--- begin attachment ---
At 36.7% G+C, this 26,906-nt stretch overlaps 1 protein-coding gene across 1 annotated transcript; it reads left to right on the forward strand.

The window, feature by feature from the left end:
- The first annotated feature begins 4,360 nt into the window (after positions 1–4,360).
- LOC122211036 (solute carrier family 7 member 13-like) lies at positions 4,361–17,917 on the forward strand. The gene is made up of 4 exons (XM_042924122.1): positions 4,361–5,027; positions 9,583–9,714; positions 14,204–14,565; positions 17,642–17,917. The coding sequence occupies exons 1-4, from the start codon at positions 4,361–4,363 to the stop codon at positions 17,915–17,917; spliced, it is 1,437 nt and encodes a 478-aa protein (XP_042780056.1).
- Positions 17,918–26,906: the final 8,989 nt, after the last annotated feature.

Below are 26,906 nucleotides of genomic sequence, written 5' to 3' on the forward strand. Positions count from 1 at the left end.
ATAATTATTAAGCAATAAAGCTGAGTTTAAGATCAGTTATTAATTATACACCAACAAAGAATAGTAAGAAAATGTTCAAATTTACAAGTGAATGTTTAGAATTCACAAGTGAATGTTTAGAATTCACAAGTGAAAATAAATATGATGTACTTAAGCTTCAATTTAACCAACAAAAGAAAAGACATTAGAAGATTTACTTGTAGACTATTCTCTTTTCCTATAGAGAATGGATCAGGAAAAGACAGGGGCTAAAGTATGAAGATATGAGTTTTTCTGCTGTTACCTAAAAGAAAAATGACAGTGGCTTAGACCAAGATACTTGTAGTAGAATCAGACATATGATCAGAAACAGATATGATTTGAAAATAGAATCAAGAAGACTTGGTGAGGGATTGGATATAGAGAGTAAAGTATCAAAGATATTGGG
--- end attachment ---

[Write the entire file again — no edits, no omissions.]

At 36.7% G+C, this 26,906-nt stretch overlaps 1 protein-coding gene across 1 annotated transcript; it reads left to right on the forward strand.

The window, feature by feature from the left end:
- The first annotated feature begins 4,360 nt into the window (after positions 1–4,360).
- LOC122211036 (solute carrier family 7 member 13-like) lies at positions 4,361–17,917 on the forward strand. The gene is made up of 4 exons (XM_042924122.1): positions 4,361–5,027; positions 9,583–9,714; positions 14,204–14,565; positions 17,642–17,917. The coding sequence occupies exons 1-4, from the start codon at positions 4,361–4,363 to the stop codon at positions 17,915–17,917; spliced, it is 1,437 nt and encodes a 478-aa protein (XP_042780056.1).
- Positions 17,918–26,906: the final 8,989 nt, after the last annotated feature.

Below are 26,906 nucleotides of genomic sequence, written 5' to 3' on the forward strand. Positions count from 1 at the left end.
ATAATTATTAAGCAATAAAGCTGAGTTTAAGATCAGTTATTAATTATACACCAACAAAGAATAGTAAGAAAATGTTCAAATTTACAAGTGAATGTTTAGAATTCACAAGTGAATGTTTAGAATTCACAAGTGAAAATAAATATGATGTACTTAAGCTTCAATTTAACCAACAAAAGAAAAGACATTAGAAGATTTACTTGTAGACTATTCTCTTTTCCTATAGAGAATGGATCAGGAAAAGACAGGGGCTAAAGTATGAAGATATGAGTTTTTCTGCTGTTACCTAAAAGAAAAATGACAGTGGCTTAGACCAAGATACTTGTAGTAGAATCAGACATATGATCAGAAACAGATATGATTTGAAAATAGAATCAAGAAGACTTGGTGAGGGATTGGATATAGAGAGTAAAGTATCAAAGATATTGGG